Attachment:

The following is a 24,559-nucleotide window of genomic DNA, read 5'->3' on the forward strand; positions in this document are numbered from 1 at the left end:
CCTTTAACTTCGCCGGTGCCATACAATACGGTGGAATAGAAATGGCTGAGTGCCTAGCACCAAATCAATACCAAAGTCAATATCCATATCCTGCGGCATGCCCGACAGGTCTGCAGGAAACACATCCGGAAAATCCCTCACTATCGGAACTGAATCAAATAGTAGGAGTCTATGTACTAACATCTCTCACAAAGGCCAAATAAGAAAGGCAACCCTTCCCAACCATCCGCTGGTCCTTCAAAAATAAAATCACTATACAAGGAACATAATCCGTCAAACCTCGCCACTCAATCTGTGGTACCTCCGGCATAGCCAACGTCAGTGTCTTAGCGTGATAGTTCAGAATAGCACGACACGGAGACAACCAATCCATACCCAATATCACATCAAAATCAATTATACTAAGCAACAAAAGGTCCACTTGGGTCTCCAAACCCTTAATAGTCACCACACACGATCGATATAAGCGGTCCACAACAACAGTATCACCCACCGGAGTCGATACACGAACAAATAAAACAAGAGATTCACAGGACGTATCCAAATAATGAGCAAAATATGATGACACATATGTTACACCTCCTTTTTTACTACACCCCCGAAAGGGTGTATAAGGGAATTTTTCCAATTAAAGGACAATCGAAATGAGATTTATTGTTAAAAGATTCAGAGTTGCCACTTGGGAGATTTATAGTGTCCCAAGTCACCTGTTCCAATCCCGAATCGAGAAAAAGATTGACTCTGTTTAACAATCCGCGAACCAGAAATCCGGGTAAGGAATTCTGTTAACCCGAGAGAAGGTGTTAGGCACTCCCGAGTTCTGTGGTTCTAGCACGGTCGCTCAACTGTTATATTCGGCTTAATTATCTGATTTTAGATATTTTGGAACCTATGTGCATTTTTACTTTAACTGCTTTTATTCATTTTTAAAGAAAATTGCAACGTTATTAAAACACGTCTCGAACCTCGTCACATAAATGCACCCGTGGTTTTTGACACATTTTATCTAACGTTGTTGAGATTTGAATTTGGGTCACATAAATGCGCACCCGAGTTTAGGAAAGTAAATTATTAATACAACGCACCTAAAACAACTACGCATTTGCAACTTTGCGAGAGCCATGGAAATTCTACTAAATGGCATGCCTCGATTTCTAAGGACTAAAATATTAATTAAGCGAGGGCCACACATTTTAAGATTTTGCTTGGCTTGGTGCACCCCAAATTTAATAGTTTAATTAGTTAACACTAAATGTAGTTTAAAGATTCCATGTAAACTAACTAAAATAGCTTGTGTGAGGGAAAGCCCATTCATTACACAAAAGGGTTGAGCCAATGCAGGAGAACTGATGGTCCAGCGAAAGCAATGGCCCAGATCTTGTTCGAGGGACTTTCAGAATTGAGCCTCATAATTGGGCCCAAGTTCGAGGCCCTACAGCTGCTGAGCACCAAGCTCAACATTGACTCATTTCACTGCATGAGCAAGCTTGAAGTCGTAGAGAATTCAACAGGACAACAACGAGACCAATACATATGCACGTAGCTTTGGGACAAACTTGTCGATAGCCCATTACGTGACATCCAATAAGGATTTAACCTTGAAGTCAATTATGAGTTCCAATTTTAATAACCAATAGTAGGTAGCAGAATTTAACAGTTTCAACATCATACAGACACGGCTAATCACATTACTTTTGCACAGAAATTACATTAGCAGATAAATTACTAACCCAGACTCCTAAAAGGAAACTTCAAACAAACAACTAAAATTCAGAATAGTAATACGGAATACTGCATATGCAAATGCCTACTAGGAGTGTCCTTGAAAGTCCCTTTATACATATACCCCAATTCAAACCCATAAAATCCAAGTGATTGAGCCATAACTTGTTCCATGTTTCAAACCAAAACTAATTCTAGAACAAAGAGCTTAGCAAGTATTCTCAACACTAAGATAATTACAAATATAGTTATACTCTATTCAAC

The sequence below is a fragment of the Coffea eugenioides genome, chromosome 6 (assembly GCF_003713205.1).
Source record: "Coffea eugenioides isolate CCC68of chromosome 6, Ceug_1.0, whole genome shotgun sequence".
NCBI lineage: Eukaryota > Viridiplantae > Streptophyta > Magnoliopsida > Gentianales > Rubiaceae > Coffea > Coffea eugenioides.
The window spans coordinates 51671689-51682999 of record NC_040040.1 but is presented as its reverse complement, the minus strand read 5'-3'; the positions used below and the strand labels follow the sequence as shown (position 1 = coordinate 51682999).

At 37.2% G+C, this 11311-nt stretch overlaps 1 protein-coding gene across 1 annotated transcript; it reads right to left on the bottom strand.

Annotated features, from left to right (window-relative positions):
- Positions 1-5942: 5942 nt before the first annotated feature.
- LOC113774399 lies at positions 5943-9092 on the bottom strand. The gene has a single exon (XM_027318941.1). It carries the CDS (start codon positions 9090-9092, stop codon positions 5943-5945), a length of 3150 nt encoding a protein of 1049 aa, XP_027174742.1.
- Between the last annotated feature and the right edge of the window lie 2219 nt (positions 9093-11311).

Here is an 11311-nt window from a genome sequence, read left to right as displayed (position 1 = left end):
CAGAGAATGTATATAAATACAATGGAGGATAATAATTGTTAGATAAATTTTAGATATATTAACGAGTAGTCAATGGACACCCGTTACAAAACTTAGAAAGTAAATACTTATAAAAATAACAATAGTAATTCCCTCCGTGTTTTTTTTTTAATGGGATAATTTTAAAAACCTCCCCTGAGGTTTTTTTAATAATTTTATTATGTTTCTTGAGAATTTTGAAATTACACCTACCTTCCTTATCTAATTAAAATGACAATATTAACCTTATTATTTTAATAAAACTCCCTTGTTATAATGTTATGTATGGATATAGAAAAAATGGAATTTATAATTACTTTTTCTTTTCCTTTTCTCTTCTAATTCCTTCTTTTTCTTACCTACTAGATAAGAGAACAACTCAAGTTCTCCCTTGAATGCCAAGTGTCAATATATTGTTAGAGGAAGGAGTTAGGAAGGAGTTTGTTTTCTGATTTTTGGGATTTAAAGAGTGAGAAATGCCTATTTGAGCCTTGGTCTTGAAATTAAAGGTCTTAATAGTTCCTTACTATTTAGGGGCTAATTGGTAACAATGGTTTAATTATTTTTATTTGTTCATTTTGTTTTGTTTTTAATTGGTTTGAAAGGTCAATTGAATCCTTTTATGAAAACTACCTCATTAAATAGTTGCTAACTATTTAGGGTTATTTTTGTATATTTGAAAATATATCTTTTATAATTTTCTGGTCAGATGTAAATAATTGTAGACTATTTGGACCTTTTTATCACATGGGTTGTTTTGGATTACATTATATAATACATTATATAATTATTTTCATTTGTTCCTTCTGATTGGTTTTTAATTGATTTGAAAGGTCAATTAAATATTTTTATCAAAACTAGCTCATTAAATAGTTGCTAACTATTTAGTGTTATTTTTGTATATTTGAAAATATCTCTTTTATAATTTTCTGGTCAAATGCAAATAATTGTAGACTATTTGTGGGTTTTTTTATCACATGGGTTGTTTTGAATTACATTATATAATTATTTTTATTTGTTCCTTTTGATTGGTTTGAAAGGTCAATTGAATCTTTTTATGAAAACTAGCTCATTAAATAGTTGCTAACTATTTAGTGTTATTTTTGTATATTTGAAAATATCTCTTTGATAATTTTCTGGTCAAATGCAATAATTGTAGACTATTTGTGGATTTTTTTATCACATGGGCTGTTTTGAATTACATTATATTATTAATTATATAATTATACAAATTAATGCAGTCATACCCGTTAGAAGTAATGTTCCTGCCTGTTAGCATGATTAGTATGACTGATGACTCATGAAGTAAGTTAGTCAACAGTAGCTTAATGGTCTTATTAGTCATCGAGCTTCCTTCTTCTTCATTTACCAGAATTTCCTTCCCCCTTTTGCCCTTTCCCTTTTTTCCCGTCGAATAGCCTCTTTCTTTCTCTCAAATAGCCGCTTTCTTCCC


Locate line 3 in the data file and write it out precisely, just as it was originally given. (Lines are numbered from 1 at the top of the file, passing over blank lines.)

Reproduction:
The sequence below is a fragment of the Coffea eugenioides genome, chromosome 6 (assembly GCF_003713205.1).